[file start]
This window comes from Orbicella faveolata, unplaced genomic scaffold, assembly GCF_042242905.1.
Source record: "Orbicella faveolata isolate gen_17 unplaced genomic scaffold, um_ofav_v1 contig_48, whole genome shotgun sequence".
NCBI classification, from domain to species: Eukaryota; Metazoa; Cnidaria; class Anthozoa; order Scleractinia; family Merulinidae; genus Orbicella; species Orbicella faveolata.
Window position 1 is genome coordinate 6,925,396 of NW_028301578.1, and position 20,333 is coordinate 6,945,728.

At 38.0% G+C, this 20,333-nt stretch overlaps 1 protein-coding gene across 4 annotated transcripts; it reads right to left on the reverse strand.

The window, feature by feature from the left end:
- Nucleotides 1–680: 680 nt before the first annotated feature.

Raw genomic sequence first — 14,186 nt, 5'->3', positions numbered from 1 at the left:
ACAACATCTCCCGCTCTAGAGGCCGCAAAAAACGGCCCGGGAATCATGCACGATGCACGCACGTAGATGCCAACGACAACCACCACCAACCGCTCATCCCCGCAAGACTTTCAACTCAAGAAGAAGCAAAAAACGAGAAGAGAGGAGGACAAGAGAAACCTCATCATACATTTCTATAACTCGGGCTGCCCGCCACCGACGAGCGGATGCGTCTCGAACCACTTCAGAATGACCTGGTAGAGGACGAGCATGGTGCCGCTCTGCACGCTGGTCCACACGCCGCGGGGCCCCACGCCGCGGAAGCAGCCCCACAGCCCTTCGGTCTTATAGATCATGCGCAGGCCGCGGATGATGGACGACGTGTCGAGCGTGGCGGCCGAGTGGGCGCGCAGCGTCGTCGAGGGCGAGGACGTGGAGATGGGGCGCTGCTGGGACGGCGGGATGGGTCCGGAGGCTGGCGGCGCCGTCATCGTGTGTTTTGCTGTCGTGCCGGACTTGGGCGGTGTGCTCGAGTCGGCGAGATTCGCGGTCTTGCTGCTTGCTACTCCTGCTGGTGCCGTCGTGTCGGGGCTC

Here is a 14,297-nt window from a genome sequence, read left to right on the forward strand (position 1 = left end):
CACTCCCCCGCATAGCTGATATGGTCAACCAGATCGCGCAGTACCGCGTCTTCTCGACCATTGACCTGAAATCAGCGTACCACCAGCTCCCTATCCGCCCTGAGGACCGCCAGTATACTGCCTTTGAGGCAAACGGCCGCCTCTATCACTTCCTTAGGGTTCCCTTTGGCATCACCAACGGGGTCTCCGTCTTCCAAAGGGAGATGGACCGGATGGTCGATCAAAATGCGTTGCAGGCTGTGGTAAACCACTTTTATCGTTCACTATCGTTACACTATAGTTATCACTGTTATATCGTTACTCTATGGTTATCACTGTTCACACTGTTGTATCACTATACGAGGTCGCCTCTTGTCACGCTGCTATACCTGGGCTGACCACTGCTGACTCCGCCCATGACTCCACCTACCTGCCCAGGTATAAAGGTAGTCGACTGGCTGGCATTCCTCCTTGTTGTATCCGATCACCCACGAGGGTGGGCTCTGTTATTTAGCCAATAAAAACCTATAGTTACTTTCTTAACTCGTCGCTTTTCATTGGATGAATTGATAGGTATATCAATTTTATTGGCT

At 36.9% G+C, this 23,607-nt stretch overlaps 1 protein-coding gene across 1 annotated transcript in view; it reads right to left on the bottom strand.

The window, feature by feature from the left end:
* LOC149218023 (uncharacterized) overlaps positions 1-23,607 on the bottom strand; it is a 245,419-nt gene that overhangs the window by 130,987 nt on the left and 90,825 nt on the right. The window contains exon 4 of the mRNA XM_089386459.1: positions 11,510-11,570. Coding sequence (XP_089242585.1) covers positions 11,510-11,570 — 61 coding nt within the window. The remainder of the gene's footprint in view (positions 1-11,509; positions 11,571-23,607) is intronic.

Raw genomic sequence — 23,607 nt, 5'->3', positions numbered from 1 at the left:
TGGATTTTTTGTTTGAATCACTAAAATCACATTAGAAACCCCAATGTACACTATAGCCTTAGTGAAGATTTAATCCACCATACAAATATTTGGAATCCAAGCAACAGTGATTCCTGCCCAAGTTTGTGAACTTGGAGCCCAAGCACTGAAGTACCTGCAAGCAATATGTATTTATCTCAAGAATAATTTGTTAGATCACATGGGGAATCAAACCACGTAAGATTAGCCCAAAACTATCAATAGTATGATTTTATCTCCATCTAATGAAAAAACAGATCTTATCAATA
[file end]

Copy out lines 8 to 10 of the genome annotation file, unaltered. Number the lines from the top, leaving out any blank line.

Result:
Raw genomic sequence first — 14,186 nt, 5'->3', positions numbered from 1 at the left:
ACAACATCTCCCGCTCTAGAGGCCGCAAAAAACGGCCCGGGAATCATGCACGATGCACGCACGTAGATGCCAACGACAACCACCACCAACCGCTCATCCCCGCAAGACTTTCAACTCAAGAAGAAGCAAAAAACGAGAAGAGAGGAGGACAAGAGAAACCTCATCATACATTTCTATAACTCGGGCTGCCCGCCACCGACGAGCGGATGCGTCTCGAACCACTTCAGAATGACCTGGTAGAGGACGAGCATGGTGCCGCTCTGCACGCTGGTCCACACGCCGCGGGGCCCCACGCCGCGGAAGCAGCCCCACAGCCCTTCGGTCTTATAGATCATGCGCAGGCCGCGGATGATGGACGACGTGTCGAGCGTGGCGGCCGAGTGGGCGCGCAGCGTCGTCGAGGGCGAGGACGTGGAGATGGGGCGCTGCTGGGACGGCGGGATGGGTCCGGAGGCTGGCGGCGCCGTCATCGTGTGTTTTGCTGTCGTGCCGGACTTGGGCGGTGTGCTCGAGTCGGCGAGATTCGCGGTCTTGCTGCTTGCTACTCCTGCTGGTGCCGTCGTGTCGGGGCTC

Here is a 14,297-nt window from a genome sequence, read left to right on the forward strand (position 1 = left end):